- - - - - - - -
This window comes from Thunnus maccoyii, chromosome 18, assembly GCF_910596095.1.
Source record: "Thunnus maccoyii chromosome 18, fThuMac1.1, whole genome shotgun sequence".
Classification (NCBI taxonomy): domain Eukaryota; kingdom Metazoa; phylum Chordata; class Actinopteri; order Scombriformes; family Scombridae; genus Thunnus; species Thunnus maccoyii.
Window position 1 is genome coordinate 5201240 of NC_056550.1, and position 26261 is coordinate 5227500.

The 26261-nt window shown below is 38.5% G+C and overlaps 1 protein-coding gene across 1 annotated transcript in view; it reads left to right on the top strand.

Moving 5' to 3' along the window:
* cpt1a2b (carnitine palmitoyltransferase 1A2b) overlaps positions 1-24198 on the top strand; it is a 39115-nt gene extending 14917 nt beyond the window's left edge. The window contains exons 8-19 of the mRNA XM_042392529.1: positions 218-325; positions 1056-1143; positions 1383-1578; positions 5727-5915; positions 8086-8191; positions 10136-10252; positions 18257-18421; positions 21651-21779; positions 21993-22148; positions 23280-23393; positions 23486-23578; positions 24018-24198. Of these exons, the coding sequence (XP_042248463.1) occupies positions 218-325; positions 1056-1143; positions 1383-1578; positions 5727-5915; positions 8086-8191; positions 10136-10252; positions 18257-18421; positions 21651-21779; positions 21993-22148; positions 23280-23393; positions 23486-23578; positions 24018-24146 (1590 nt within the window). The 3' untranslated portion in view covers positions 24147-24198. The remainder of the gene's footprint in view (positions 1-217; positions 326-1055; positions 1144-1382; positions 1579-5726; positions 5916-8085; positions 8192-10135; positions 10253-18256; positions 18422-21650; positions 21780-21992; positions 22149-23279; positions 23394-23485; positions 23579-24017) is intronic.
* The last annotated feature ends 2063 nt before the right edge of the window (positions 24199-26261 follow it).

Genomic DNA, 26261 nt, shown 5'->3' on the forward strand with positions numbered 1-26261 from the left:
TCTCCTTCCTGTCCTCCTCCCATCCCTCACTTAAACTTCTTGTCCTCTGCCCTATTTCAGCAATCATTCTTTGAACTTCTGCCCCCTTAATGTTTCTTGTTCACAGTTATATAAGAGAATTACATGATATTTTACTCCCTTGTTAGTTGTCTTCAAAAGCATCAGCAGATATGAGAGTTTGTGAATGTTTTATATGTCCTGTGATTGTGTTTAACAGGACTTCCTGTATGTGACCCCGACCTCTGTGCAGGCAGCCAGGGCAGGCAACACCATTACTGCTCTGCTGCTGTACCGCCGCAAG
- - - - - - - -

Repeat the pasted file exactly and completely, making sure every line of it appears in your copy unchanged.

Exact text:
This window comes from Thunnus maccoyii, chromosome 18, assembly GCF_910596095.1.
Source record: "Thunnus maccoyii chromosome 18, fThuMac1.1, whole genome shotgun sequence".
Classification (NCBI taxonomy): domain Eukaryota; kingdom Metazoa; phylum Chordata; class Actinopteri; order Scombriformes; family Scombridae; genus Thunnus; species Thunnus maccoyii.
Window position 1 is genome coordinate 5201240 of NC_056550.1, and position 26261 is coordinate 5227500.

The 26261-nt window shown below is 38.5% G+C and overlaps 1 protein-coding gene across 1 annotated transcript in view; it reads left to right on the top strand.

Moving 5' to 3' along the window:
* cpt1a2b (carnitine palmitoyltransferase 1A2b) overlaps positions 1-24198 on the top strand; it is a 39115-nt gene extending 14917 nt beyond the window's left edge. The window contains exons 8-19 of the mRNA XM_042392529.1: positions 218-325; positions 1056-1143; positions 1383-1578; positions 5727-5915; positions 8086-8191; positions 10136-10252; positions 18257-18421; positions 21651-21779; positions 21993-22148; positions 23280-23393; positions 23486-23578; positions 24018-24198. Of these exons, the coding sequence (XP_042248463.1) occupies positions 218-325; positions 1056-1143; positions 1383-1578; positions 5727-5915; positions 8086-8191; positions 10136-10252; positions 18257-18421; positions 21651-21779; positions 21993-22148; positions 23280-23393; positions 23486-23578; positions 24018-24146 (1590 nt within the window). The 3' untranslated portion in view covers positions 24147-24198. The remainder of the gene's footprint in view (positions 1-217; positions 326-1055; positions 1144-1382; positions 1579-5726; positions 5916-8085; positions 8192-10135; positions 10253-18256; positions 18422-21650; positions 21780-21992; positions 22149-23279; positions 23394-23485; positions 23579-24017) is intronic.
* The last annotated feature ends 2063 nt before the right edge of the window (positions 24199-26261 follow it).

Genomic DNA, 26261 nt, shown 5'->3' on the forward strand with positions numbered 1-26261 from the left:
TCTCCTTCCTGTCCTCCTCCCATCCCTCACTTAAACTTCTTGTCCTCTGCCCTATTTCAGCAATCATTCTTTGAACTTCTGCCCCCTTAATGTTTCTTGTTCACAGTTATATAAGAGAATTACATGATATTTTACTCCCTTGTTAGTTGTCTTCAAAAGCATCAGCAGATATGAGAGTTTGTGAATGTTTTATATGTCCTGTGATTGTGTTTAACAGGACTTCCTGTATGTGACCCCGACCTCTGTGCAGGCAGCCAGGGCAGGCAACACCATTACTGCTCTGCTGCTGTACCGCCGCAAG